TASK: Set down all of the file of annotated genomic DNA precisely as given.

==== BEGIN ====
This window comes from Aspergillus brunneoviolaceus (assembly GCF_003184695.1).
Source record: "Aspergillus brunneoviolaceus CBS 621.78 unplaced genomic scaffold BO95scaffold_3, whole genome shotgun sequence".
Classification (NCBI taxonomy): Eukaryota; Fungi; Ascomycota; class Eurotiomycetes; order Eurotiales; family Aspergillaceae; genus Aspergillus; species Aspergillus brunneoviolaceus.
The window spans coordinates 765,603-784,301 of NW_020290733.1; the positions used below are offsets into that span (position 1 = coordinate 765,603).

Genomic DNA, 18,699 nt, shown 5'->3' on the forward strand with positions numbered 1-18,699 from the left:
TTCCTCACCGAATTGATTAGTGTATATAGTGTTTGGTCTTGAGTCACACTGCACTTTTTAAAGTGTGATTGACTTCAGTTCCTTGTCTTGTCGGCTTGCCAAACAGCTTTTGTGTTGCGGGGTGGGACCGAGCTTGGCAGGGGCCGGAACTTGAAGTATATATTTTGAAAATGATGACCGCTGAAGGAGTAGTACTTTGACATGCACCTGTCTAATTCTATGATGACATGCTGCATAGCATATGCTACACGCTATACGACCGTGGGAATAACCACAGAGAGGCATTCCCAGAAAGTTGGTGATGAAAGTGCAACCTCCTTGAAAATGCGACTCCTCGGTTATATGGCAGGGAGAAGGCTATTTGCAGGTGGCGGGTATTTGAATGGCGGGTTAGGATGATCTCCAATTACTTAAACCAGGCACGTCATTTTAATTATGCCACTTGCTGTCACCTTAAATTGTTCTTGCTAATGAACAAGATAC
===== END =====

This window comes from Aspergillus brunneoviolaceus (assembly GCF_003184695.1).
Source record: "Aspergillus brunneoviolaceus CBS 621.78 unplaced genomic scaffold BO95scaffold_3, whole genome shotgun sequence".
Classification (NCBI taxonomy): Eukaryota; Fungi; Ascomycota; class Eurotiomycetes; order Eurotiales; family Aspergillaceae; genus Aspergillus; species Aspergillus brunneoviolaceus.
The window spans coordinates 765,603-784,301 of NW_020290733.1; the positions used below are offsets into that span (position 1 = coordinate 765,603).

Genomic DNA, 18,699 nt, shown 5'->3' on the forward strand with positions numbered 1-18,699 from the left:
TTCCTCACCGAATTGATTAGTGTATATAGTGTTTGGTCTTGAGTCACACTGCACTTTTTAAAGTGTGATTGACTTCAGTTCCTTGTCTTGTCGGCTTGCCAAACAGCTTTTGTGTTGCGGGGTGGGACCGAGCTTGGCAGGGGCCGGAACTTGAAGTATATATTTTGAAAATGATGACCGCTGAAGGAGTAGTACTTTGACATGCACCTGTCTAATTCTATGATGACATGCTGCATAGCATATGCTACACGCTATACGACCGTGGGAATAACCACAGAGAGGCATTCCCAGAAAGTTGGTGATGAAAGTGCAACCTCCTTGAAAATGCGACTCCTCGGTTATATGGCAGGGAGAAGGCTATTTGCAGGTGGCGGGTATTTGAATGGCGGGTTAGGATGATCTCCAATTACTTAAACCAGGCACGTCATTTTAATTATGCCACTTGCTGTCACCTTAAATTGTTCTTGCTAATGAACAAGATAC